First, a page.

Flat names 101
Dunedin’s student quarter, Thursday, at 11am.
Sarah Gallagher can’t contain her excitement.
‘‘Pull over, there’s a new one there.’’
She leaves the car and runs across Howe St to snap a picture of a sign saying ‘‘Kumara Pit’’.
For a person who has devoted almost a quarter of her life to documenting flat signs in Dunedin’s ‘‘student ghetto’’, this is some find. The picture is soon uploaded to her website, Dunedinflatnames.co.nz.
Gallagher’s interest in flat names started in the early 1990s when she moved into a student flat called ‘‘The Mouse House’’ on Cumberland St.
‘‘I thought it was a really dumb name . . . turns out the whole house was infested with mice.’’
Many of the hundreds of names Gallagher has acquired since 2000 are unprintable in a family newspaper.
We turn the corner into the infamous Castle St, where the road’s surface is permanently pockmarked due to the couch fires held on the street each academic year.
The street is home to arguably the most famous student flat of all, and it doesn’t even have a sign, just a number.
That number is 660 – used by former residents-turned-charttopping band Six60.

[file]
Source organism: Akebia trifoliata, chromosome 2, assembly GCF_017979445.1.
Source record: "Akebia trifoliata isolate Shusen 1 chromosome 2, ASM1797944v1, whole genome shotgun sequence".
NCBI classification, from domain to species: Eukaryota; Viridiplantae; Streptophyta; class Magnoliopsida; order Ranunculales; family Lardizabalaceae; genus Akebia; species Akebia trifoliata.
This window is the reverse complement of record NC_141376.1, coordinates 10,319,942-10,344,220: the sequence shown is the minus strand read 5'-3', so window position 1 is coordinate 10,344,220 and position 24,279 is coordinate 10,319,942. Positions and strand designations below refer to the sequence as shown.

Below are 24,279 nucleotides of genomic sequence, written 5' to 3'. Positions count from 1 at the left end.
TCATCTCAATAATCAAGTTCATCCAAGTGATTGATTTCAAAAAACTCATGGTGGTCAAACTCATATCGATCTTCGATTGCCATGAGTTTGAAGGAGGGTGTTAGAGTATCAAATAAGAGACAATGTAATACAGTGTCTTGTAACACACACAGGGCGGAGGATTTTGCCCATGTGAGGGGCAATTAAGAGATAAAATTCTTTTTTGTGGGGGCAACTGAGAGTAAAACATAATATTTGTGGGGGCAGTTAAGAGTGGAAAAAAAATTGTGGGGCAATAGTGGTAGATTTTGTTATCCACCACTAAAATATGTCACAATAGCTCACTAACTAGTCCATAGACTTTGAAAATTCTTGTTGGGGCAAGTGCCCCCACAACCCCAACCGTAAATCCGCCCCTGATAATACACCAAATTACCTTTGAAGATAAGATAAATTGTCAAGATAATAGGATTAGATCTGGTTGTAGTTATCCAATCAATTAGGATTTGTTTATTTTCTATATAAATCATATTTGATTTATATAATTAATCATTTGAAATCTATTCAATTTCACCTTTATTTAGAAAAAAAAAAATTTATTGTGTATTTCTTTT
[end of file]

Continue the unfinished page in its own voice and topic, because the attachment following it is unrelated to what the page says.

Gallagher, who hopes to publish a book of her research and possibly a phone app, says flat names are unique to Dunedin due to the large mass of students living in one area.
‘‘There is quite a lot of identity creation in there. Students are coming to Dunedin after leaving home and they are finding out who they are.’’
Or maybe they are just taking the proverbial as we pass flats dubbed ‘‘The Hoe-Tel’’, ‘‘The Nunnery’’ and two adjoining flats, ‘‘The Fridge’’ and ‘‘The Fridgette’’.
Gallagher says corporates including a peanut butter brand, a mobiles company, a bank and a radio station have sponsored flats as a way into the lucrative student market.
Many flats have pop culture themes – a Footrot Flats sign dates from the early 1970s, while nearby there’s a more current Family Guy-inspired sign, ‘‘The Drunken Clam’’.
Perhaps the most recognisable sign was at 3 Clyde St – ‘‘Pink Flat the Door’’ – which dates from 1988. The Pink Floydinspired door includes the signature of founding flatmate Wallace Chapman, presenter of Radio NZ’s Sunday Morning.
Gallagher says there is a rumour that a flat once occupied by some Eastern Europeans was under surveillance after it was named the Department of Slavonic Studies.
It is unclear if authorities ever investigated the Dunedin branch of DSIR – the Department of Student Inebriation Research.
Our tour takes us down to Hyde St, home to the infamous annual keg party, an occasion for students to create themes for their flats. One such standout was the ‘‘Hydesenberg’’ in honour of the hit TV show Breaking Bad.
The occupants of ‘‘The Yeast Infection’’ pay $112 a room for the privilege.
‘‘The sign is definitely a drawcard,’’ Sammy Lane, 20, says.
George Steele-Mortimer says everyone knows the flat’s name.
‘‘The best bit is when they ask for the password to the wi-fi and we tell them ‘you’re infected’.’’
Above, residents of ‘‘The Yeast Infection’’, and below, some of the other Dunedin student-flat names documented by Sarah Gallagher, right.